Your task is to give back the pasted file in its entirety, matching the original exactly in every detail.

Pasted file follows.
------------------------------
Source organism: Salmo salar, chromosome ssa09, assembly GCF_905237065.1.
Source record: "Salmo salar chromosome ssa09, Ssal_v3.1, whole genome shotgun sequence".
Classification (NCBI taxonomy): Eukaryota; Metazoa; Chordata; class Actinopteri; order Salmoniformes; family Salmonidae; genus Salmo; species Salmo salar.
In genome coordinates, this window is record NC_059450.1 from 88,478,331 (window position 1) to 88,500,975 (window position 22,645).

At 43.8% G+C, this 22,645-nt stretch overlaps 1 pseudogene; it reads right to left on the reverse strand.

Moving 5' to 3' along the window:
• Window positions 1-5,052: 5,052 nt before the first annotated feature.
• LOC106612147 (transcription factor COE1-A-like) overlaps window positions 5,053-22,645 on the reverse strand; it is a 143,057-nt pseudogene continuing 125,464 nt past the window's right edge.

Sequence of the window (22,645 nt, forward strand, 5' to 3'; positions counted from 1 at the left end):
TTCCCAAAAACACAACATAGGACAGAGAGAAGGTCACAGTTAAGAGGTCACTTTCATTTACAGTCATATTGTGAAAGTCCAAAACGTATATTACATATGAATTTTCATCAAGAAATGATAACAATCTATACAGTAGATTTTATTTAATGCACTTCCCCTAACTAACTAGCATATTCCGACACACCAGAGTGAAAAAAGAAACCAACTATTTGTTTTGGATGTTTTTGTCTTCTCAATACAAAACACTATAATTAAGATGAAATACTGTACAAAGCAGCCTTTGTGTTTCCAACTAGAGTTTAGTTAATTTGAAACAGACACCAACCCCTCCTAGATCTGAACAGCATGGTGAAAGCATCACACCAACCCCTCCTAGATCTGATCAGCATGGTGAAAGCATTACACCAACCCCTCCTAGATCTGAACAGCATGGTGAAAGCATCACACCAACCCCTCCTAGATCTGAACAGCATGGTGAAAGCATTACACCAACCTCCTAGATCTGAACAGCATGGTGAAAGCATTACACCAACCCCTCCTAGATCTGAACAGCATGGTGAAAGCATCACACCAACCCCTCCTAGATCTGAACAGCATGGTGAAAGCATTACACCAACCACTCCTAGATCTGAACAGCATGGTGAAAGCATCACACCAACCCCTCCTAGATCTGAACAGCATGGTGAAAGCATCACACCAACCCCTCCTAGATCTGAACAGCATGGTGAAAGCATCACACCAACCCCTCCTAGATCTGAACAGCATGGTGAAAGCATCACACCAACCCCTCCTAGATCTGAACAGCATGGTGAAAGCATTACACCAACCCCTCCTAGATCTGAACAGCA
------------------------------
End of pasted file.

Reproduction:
Source organism: Salmo salar, chromosome ssa09, assembly GCF_905237065.1.
Source record: "Salmo salar chromosome ssa09, Ssal_v3.1, whole genome shotgun sequence".
Classification (NCBI taxonomy): Eukaryota; Metazoa; Chordata; class Actinopteri; order Salmoniformes; family Salmonidae; genus Salmo; species Salmo salar.
In genome coordinates, this window is record NC_059450.1 from 88,478,331 (window position 1) to 88,500,975 (window position 22,645).

At 43.8% G+C, this 22,645-nt stretch overlaps 1 pseudogene; it reads right to left on the reverse strand.

Moving 5' to 3' along the window:
• Window positions 1-5,052: 5,052 nt before the first annotated feature.
• LOC106612147 (transcription factor COE1-A-like) overlaps window positions 5,053-22,645 on the reverse strand; it is a 143,057-nt pseudogene continuing 125,464 nt past the window's right edge.

Sequence of the window (22,645 nt, forward strand, 5' to 3'; positions counted from 1 at the left end):
TTCCCAAAAACACAACATAGGACAGAGAGAAGGTCACAGTTAAGAGGTCACTTTCATTTACAGTCATATTGTGAAAGTCCAAAACGTATATTACATATGAATTTTCATCAAGAAATGATAACAATCTATACAGTAGATTTTATTTAATGCACTTCCCCTAACTAACTAGCATATTCCGACACACCAGAGTGAAAAAAGAAACCAACTATTTGTTTTGGATGTTTTTGTCTTCTCAATACAAAACACTATAATTAAGATGAAATACTGTACAAAGCAGCCTTTGTGTTTCCAACTAGAGTTTAGTTAATTTGAAACAGACACCAACCCCTCCTAGATCTGAACAGCATGGTGAAAGCATCACACCAACCCCTCCTAGATCTGATCAGCATGGTGAAAGCATTACACCAACCCCTCCTAGATCTGAACAGCATGGTGAAAGCATCACACCAACCCCTCCTAGATCTGAACAGCATGGTGAAAGCATTACACCAACCTCCTAGATCTGAACAGCATGGTGAAAGCATTACACCAACCCCTCCTAGATCTGAACAGCATGGTGAAAGCATCACACCAACCCCTCCTAGATCTGAACAGCATGGTGAAAGCATTACACCAACCACTCCTAGATCTGAACAGCATGGTGAAAGCATCACACCAACCCCTCCTAGATCTGAACAGCATGGTGAAAGCATCACACCAACCCCTCCTAGATCTGAACAGCATGGTGAAAGCATCACACCAACCCCTCCTAGATCTGAACAGCATGGTGAAAGCATCACACCAACCCCTCCTAGATCTGAACAGCATGGTGAAAGCATTACACCAACCCCTCCTAGATCTGAACAGCA